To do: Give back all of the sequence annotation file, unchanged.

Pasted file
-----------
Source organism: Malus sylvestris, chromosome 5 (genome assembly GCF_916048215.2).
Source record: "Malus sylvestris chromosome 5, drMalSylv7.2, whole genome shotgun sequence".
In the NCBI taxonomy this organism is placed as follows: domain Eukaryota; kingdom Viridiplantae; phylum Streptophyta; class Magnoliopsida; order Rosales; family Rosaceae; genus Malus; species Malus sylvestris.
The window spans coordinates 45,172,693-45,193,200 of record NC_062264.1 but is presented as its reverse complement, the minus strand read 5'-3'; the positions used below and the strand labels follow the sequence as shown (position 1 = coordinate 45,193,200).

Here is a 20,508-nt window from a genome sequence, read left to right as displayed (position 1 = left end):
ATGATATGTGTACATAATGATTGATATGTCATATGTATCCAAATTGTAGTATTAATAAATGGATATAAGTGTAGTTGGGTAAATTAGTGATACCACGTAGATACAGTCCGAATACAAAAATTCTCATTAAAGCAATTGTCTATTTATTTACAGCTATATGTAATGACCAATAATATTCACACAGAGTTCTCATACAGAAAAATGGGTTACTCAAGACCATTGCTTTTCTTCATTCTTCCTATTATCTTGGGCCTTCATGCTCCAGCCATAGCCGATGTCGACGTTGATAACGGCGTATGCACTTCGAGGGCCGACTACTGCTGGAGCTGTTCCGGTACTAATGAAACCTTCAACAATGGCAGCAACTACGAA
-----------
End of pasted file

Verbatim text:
Source organism: Malus sylvestris, chromosome 5 (genome assembly GCF_916048215.2).
Source record: "Malus sylvestris chromosome 5, drMalSylv7.2, whole genome shotgun sequence".
In the NCBI taxonomy this organism is placed as follows: domain Eukaryota; kingdom Viridiplantae; phylum Streptophyta; class Magnoliopsida; order Rosales; family Rosaceae; genus Malus; species Malus sylvestris.
The window spans coordinates 45,172,693-45,193,200 of record NC_062264.1 but is presented as its reverse complement, the minus strand read 5'-3'; the positions used below and the strand labels follow the sequence as shown (position 1 = coordinate 45,193,200).

Here is a 20,508-nt window from a genome sequence, read left to right as displayed (position 1 = left end):
ATGATATGTGTACATAATGATTGATATGTCATATGTATCCAAATTGTAGTATTAATAAATGGATATAAGTGTAGTTGGGTAAATTAGTGATACCACGTAGATACAGTCCGAATACAAAAATTCTCATTAAAGCAATTGTCTATTTATTTACAGCTATATGTAATGACCAATAATATTCACACAGAGTTCTCATACAGAAAAATGGGTTACTCAAGACCATTGCTTTTCTTCATTCTTCCTATTATCTTGGGCCTTCATGCTCCAGCCATAGCCGATGTCGACGTTGATAACGGCGTATGCACTTCGAGGGCCGACTACTGCTGGAGCTGTTCCGGTACTAATGAAACCTTCAACAATGGCAGCAACTACGAA